Still, excellent episode. I wish all of them packed this much plot into an hour--the fact that there are only five episodes left in the season, and they'd better get on the stick if they're going to have a resolution might have something to do with it. And I think the whole "exploding New York" storyline will conclude by season's end. Even though series creator Tim Kring claims to be unfamiliar with comic books, his writing staff is obviously well-versed, and the series is structured like a serialized graphic novel (in comics, almost all storylines are six issues long, which facilitates their collection into a single volume reprint for bookstores). Following this premise, a climax and resolution are necessary if the show is being honest with the audience--think the season-long storylines of 24. That's not to say that new plot complications and cliffhangers can't arise from the finale, which is, of course, another tradition of the serialized comic book form. Either way, I'm definitely looking forward to the next five episodes.

Now Playing: Joanne Shenandoah and Lawrence Laughing Orenda

Monday, March 05, 2007

What the hell is going on with Galactica?

This show has me utterly baffled. They lost me so completely with last night's Starbuck episode that I can't even tell if I hated it or not. It's just... bizarre. I've never been a big fan of prophecy as a plot motivation, and here the fixation with the mystical is pulling the series farther and farther away from it's grounded base. Ron Moore has said in interviews he abandoned plans to reintroduce the "Ships of Light" from the original series because they were too "woo woo." More or less. My words, not his. But man, what they're coming up with now...

I'm sorry, people. Starbuck going off the rail and blowing herself up isn't a plot. It's barely a character study, no matter how much backstory about her mother you suddenly invent whole cloth and tack on to try to make this seem well-planned. It's not. Drawing circles on the wall a few episodes back does not constitute foreshadowing. I know the whole setup is designed to make the viewer believe Starbuck is a Cylon--maybe she is, or maybe this is a honkin' big red herring--but right now Galactica is getting more and more like Lost because I can't escape the feeling they have no idea where they're going with this thing, and are making it up as they go along.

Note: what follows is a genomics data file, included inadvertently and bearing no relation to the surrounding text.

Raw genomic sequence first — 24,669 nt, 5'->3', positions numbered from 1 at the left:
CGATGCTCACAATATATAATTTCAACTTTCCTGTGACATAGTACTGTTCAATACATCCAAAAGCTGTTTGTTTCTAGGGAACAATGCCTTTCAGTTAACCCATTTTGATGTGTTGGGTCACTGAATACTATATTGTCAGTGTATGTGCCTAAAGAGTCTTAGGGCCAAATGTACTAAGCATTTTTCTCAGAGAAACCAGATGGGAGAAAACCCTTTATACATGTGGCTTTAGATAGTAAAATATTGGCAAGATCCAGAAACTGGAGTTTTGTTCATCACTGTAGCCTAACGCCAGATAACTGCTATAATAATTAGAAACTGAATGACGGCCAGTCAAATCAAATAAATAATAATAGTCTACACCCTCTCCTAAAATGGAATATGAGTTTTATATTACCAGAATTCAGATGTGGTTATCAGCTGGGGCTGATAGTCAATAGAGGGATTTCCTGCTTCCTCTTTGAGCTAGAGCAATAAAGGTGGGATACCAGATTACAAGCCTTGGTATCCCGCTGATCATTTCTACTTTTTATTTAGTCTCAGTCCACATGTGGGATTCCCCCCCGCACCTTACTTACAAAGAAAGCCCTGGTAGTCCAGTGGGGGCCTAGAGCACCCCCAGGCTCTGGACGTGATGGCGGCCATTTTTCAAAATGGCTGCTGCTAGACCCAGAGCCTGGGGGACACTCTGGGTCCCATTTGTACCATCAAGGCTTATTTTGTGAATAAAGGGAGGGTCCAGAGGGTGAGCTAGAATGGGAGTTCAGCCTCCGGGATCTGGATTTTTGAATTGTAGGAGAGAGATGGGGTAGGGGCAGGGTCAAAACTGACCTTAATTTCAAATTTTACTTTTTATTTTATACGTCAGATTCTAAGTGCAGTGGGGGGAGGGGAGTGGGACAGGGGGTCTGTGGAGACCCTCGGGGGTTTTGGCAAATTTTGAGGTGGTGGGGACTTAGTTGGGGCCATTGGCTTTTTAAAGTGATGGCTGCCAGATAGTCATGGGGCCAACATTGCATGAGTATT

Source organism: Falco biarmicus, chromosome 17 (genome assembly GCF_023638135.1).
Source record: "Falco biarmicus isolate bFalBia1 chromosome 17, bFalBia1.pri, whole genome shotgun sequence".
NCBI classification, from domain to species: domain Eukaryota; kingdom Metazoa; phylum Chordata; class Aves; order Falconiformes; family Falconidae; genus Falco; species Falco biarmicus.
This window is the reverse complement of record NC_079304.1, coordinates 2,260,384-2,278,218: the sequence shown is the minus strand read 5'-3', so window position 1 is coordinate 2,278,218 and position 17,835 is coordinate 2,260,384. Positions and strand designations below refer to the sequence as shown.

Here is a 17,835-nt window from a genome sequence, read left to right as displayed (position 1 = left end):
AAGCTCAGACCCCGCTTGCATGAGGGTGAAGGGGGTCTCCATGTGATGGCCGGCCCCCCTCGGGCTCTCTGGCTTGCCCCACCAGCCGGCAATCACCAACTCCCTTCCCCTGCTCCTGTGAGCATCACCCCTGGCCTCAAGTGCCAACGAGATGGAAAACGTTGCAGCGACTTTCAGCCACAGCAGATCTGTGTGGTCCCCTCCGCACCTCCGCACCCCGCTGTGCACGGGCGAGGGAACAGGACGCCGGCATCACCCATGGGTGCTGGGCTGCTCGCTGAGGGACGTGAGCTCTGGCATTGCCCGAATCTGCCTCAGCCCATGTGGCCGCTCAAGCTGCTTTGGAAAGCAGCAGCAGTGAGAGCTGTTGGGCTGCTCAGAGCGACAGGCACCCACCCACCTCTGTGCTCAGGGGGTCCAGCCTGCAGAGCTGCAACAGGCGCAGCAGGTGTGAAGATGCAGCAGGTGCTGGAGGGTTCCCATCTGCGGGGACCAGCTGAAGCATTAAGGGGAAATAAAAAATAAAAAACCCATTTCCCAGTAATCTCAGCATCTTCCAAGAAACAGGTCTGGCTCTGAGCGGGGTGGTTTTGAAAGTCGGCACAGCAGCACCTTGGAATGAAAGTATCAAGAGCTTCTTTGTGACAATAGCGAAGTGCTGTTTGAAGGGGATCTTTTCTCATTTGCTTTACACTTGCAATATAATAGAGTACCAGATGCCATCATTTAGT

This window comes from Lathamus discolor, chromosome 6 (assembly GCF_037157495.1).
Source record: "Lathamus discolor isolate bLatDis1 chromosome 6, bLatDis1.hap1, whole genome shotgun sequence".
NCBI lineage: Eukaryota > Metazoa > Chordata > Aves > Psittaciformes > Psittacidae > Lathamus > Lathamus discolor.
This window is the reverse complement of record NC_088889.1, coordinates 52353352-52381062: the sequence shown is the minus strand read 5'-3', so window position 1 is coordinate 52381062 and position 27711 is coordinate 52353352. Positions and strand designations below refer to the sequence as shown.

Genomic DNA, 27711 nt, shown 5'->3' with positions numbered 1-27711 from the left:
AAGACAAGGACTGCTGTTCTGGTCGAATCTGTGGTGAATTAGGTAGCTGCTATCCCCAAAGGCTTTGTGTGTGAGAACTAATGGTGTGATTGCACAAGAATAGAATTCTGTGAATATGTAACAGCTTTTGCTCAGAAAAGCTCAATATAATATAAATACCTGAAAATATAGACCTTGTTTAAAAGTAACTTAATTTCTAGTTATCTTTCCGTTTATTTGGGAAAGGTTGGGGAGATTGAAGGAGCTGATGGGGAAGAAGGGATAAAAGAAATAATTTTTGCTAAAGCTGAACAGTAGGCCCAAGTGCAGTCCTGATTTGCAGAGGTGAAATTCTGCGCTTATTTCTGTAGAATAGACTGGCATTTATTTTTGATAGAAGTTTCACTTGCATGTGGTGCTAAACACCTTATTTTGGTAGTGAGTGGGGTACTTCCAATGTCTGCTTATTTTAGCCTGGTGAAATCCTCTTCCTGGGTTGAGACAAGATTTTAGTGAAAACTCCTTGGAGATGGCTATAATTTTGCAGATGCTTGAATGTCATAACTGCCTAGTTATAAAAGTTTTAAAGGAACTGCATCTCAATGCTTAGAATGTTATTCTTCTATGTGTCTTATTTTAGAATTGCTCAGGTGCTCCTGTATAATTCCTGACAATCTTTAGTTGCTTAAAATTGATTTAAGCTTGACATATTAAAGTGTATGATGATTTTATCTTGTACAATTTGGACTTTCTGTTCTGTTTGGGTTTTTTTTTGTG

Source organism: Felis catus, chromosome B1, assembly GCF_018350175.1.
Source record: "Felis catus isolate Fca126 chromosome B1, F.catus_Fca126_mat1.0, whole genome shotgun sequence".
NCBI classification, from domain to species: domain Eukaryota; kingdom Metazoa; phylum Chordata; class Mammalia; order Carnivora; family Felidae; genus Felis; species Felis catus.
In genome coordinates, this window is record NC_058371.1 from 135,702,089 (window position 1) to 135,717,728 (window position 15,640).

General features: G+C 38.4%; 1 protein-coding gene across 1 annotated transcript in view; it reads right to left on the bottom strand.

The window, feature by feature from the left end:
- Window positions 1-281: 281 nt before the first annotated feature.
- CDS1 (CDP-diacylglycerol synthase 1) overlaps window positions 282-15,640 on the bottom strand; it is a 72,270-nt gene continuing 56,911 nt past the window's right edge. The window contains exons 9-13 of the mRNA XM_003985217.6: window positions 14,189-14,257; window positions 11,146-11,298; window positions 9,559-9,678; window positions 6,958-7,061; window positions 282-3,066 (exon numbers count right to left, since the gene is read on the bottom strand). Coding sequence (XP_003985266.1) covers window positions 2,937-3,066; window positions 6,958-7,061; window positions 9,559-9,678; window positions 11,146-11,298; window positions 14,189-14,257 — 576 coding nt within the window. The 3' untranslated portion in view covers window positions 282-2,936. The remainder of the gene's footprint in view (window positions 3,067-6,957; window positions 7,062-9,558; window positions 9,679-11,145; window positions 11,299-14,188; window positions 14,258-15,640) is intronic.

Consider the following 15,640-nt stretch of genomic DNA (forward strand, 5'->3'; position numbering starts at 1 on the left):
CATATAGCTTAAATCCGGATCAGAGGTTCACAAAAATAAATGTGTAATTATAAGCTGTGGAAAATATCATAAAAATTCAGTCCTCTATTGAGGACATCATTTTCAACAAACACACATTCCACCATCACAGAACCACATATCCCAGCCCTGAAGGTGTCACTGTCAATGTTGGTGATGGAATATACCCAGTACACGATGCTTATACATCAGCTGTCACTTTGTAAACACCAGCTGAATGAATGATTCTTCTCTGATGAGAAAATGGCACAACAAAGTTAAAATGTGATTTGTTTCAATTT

Now Playing: The Moody Blues Time Traveler

Friday, March 02, 2007

Friday Night Videos

From the instant I heard that the Police were getting back together, I knew I'd have to have a Friday Night Videos feature dedicated to the band. Now when the Police were at their peak with "Synchronicity" I was an underclassman in high school. They came through Houston on tour and I didn't go, and I've been regretting it ever since. So this is a show I'd very much like to see. But rather than just pick a Police video and be done with it, I'm going with an unprecedented triple shot today--highlighting a couple of semi-obscure solo projects along the way.

First up is Andy Summers' 2010. I love the movie immensely, and think it a very good adaptation of Arthur C. Clarke's novel (even if that patronizing voice over in the film undermines all the awe and sense of wonder). I bought the soundtrack solely for this techno-infused interpretation of Strauss' "Also sprach Zarathustra." I mean, check out that ungodly base line! I saw part of this video exactly once, and never again, but it was enough for me. The rest of the album turned out to be fascinating as well, as it is a great example of a synthesized electronica soundtrack, predating Christopher Franke's work on Babylon 5 by a decade. Interestingly enough, Summers' "2010" isn't actually featured in the movie.

Sting's made quite a name for himself as an artiste, but I remember there was a tremendous amount of curiosity about his initial solo album. Would it be more Police-style pop/rock? When it turned out to be a jazz-pop infusion instead, Sting got very rich indeed and earned a whole lot of new fans. While I enjoy the album overall, one track really jumped out at me, simply because it was so different. And when it was actually released as a single, with its brilliant, brooding Orwellian style, I was blown away. Still am. You have to remember that this was in the latter days of the Cold War, when Glastnost hadn't yet taken hold and shake apart the old Soviet Union. To this day, Russians remains my favorite Sting song and video.